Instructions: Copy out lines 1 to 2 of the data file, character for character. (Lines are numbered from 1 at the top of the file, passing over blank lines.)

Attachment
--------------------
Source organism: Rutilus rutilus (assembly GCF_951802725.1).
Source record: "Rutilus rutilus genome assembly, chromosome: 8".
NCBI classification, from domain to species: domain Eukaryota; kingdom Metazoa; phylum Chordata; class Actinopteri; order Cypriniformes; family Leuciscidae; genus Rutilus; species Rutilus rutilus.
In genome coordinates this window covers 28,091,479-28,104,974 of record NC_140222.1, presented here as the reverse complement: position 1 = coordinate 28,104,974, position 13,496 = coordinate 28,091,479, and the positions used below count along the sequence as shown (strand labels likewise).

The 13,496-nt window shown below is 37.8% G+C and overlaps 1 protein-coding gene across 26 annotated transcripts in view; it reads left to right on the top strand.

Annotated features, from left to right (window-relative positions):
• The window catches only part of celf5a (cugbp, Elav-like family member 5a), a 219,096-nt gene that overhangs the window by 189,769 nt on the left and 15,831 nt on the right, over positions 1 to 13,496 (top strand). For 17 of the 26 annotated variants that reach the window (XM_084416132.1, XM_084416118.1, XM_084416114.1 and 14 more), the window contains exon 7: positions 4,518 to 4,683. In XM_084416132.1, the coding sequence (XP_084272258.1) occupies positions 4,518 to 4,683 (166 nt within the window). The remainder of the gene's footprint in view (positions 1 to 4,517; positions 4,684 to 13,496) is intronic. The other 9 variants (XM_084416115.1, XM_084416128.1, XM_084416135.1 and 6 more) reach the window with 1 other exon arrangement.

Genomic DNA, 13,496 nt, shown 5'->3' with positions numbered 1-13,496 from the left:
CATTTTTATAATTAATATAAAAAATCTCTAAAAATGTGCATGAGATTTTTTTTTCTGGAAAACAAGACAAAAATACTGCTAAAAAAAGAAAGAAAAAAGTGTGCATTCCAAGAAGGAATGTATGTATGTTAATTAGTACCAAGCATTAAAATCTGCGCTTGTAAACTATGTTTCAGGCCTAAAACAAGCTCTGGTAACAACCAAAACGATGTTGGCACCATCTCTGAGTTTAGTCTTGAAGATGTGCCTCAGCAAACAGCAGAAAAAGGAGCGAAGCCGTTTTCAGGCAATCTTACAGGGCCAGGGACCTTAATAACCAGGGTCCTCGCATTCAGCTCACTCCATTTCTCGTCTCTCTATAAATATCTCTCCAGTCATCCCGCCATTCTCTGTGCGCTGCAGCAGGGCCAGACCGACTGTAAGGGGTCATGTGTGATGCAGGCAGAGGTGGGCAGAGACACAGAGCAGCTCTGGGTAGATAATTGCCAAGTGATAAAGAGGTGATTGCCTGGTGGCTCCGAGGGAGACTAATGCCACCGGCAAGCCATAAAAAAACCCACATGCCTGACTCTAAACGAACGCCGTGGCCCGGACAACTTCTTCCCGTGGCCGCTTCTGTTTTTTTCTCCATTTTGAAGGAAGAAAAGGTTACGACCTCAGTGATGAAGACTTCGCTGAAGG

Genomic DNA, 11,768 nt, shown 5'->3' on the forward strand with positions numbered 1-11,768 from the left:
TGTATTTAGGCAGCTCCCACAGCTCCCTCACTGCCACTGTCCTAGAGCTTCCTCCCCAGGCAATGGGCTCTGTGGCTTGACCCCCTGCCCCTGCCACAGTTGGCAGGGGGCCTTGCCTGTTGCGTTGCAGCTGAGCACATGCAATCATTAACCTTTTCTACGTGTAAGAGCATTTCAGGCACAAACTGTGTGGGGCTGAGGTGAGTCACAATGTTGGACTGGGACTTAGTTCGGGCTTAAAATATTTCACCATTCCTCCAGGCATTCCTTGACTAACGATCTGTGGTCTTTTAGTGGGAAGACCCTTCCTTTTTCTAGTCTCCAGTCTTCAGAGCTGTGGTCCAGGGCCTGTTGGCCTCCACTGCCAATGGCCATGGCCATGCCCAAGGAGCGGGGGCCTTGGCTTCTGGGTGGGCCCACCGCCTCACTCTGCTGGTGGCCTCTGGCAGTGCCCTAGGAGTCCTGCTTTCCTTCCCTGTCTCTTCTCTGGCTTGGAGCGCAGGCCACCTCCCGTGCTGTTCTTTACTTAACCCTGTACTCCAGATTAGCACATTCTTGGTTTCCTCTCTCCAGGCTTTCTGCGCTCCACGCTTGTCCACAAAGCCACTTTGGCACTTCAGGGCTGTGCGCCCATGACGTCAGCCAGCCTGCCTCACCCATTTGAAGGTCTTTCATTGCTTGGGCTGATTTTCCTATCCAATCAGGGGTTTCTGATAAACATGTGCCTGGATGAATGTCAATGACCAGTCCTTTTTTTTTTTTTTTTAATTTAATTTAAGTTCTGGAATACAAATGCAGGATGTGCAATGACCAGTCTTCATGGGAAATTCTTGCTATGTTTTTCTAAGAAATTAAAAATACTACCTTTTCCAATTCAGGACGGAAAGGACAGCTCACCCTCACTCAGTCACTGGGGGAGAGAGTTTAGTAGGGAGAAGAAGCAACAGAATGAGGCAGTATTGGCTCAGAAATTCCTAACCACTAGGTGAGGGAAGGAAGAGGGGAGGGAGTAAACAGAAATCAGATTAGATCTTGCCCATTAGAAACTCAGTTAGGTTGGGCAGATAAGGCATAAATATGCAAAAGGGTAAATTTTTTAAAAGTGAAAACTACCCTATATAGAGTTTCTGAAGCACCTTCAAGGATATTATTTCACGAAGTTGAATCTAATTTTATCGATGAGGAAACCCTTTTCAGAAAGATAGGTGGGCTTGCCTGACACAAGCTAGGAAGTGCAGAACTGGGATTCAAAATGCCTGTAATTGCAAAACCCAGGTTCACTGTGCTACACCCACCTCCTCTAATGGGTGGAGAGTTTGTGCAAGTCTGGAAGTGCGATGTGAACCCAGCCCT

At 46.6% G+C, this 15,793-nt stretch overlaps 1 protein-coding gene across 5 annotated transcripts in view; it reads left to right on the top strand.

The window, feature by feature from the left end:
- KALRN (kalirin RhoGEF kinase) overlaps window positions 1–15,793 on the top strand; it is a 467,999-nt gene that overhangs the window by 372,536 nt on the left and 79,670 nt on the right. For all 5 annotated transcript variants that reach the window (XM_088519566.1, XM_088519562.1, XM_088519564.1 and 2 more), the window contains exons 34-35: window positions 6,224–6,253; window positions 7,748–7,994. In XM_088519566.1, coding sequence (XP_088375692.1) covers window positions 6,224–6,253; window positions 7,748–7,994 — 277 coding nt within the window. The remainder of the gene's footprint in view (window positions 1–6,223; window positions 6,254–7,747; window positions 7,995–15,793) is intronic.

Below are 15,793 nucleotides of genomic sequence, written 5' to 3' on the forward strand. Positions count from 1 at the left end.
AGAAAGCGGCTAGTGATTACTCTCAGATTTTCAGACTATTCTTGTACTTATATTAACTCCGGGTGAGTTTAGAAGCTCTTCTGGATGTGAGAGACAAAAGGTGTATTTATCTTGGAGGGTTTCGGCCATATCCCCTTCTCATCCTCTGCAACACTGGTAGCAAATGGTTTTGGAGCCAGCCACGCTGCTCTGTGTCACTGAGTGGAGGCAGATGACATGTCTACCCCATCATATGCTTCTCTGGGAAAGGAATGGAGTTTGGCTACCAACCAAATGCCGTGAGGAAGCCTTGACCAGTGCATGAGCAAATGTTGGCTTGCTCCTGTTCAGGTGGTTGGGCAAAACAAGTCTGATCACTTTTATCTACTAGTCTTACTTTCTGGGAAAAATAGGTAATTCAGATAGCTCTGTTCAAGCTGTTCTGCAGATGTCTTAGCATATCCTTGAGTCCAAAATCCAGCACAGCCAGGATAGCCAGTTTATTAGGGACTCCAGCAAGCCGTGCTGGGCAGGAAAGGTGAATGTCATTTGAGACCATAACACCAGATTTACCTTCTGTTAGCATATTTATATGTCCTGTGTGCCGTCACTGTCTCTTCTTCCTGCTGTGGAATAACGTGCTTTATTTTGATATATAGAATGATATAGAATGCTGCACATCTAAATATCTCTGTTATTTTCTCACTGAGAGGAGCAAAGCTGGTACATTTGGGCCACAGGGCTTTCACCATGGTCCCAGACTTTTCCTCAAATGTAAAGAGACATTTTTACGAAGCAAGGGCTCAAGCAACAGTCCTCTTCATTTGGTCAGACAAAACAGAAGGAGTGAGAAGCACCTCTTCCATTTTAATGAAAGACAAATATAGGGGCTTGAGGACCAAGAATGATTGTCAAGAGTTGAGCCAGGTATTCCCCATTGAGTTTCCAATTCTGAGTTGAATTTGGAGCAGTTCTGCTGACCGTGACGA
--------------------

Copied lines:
Source organism: Rutilus rutilus (assembly GCF_951802725.1).
Source record: "Rutilus rutilus genome assembly, chromosome: 8".